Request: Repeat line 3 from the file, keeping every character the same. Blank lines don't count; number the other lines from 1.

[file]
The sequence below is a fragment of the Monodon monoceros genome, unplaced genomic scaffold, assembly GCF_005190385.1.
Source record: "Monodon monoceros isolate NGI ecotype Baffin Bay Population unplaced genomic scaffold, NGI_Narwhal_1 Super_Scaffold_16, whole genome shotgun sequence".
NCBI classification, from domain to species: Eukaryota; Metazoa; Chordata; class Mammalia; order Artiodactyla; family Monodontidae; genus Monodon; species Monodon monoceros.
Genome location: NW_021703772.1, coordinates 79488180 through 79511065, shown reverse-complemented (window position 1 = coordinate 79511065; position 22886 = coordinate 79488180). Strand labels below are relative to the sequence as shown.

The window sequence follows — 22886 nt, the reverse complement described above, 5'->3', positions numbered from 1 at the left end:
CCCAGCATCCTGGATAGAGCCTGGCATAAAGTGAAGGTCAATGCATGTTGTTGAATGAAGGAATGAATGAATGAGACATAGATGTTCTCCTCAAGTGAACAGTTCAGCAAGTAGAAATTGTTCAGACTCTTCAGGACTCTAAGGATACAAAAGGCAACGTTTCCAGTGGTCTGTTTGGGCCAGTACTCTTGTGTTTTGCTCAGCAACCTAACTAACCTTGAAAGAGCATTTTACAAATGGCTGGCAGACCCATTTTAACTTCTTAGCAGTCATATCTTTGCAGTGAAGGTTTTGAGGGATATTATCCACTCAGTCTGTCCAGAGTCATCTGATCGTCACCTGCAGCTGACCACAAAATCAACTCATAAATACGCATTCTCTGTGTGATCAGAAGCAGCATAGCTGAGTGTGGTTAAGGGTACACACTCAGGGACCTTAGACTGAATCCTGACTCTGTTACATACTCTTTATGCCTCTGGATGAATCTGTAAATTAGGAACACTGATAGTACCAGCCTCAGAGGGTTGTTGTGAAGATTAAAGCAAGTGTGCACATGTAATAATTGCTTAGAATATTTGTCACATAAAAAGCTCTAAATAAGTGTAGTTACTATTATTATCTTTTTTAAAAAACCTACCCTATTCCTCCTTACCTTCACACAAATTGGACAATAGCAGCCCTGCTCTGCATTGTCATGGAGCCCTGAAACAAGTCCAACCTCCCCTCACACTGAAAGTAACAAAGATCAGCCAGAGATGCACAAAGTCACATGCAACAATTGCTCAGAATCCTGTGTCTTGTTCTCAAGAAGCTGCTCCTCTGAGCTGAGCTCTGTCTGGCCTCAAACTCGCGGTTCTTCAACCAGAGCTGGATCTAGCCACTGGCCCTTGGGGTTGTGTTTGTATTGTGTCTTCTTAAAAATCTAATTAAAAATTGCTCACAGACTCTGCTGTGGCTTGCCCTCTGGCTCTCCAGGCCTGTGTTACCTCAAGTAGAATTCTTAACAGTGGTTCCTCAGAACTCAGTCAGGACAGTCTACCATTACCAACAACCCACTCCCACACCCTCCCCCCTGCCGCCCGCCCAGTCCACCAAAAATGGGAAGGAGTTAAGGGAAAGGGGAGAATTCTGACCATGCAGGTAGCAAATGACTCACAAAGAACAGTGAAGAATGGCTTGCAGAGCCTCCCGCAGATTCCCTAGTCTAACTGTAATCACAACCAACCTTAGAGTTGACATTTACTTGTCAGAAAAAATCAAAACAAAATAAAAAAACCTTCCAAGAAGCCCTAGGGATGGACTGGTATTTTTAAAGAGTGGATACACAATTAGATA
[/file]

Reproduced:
NCBI classification, from domain to species: Eukaryota; Metazoa; Chordata; class Mammalia; order Artiodactyla; family Monodontidae; genus Monodon; species Monodon monoceros.